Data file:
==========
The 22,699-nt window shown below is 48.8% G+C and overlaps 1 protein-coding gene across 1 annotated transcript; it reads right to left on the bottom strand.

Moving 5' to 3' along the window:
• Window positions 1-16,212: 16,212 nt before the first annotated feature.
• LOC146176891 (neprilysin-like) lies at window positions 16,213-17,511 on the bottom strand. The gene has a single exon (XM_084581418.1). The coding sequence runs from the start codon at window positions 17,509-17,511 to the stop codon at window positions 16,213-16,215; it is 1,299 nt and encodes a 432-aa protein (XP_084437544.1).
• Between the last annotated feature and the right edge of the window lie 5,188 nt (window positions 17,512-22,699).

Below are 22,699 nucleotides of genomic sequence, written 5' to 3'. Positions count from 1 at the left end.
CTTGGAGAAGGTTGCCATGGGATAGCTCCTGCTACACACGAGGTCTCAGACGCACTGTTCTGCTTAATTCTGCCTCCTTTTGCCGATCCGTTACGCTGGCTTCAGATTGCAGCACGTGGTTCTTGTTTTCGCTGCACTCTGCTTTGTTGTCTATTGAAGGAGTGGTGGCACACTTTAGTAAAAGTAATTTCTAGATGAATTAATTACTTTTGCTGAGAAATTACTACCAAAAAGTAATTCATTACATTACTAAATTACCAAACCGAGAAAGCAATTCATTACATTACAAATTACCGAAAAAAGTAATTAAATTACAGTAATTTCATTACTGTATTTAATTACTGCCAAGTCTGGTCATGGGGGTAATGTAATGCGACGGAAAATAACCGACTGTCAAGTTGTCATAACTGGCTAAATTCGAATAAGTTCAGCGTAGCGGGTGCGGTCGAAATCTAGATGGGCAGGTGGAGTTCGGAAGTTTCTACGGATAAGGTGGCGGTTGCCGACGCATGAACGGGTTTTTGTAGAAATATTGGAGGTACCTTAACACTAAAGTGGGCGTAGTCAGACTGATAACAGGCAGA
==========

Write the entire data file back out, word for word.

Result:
The 22,699-nt window shown below is 48.8% G+C and overlaps 1 protein-coding gene across 1 annotated transcript; it reads right to left on the bottom strand.

Moving 5' to 3' along the window:
• Window positions 1-16,212: 16,212 nt before the first annotated feature.
• LOC146176891 (neprilysin-like) lies at window positions 16,213-17,511 on the bottom strand. The gene has a single exon (XM_084581418.1). The coding sequence runs from the start codon at window positions 17,509-17,511 to the stop codon at window positions 16,213-16,215; it is 1,299 nt and encodes a 432-aa protein (XP_084437544.1).
• Between the last annotated feature and the right edge of the window lie 5,188 nt (window positions 17,512-22,699).

Below are 22,699 nucleotides of genomic sequence, written 5' to 3'. Positions count from 1 at the left end.
CTTGGAGAAGGTTGCCATGGGATAGCTCCTGCTACACACGAGGTCTCAGACGCACTGTTCTGCTTAATTCTGCCTCCTTTTGCCGATCCGTTACGCTGGCTTCAGATTGCAGCACGTGGTTCTTGTTTTCGCTGCACTCTGCTTTGTTGTCTATTGAAGGAGTGGTGGCACACTTTAGTAAAAGTAATTTCTAGATGAATTAATTACTTTTGCTGAGAAATTACTACCAAAAAGTAATTCATTACATTACTAAATTACCAAACCGAGAAAGCAATTCATTACATTACAAATTACCGAAAAAAGTAATTAAATTACAGTAATTTCATTACTGTATTTAATTACTGCCAAGTCTGGTCATGGGGGTAATGTAATGCGACGGAAAATAACCGACTGTCAAGTTGTCATAACTGGCTAAATTCGAATAAGTTCAGCGTAGCGGGTGCGGTCGAAATCTAGATGGGCAGGTGGAGTTCGGAAGTTTCTACGGATAAGGTGGCGGTTGCCGACGCATGAACGGGTTTTTGTAGAAATATTGGAGGTACCTTAACACTAAAGTGGGCGTAGTCAGACTGATAACAGGCAGA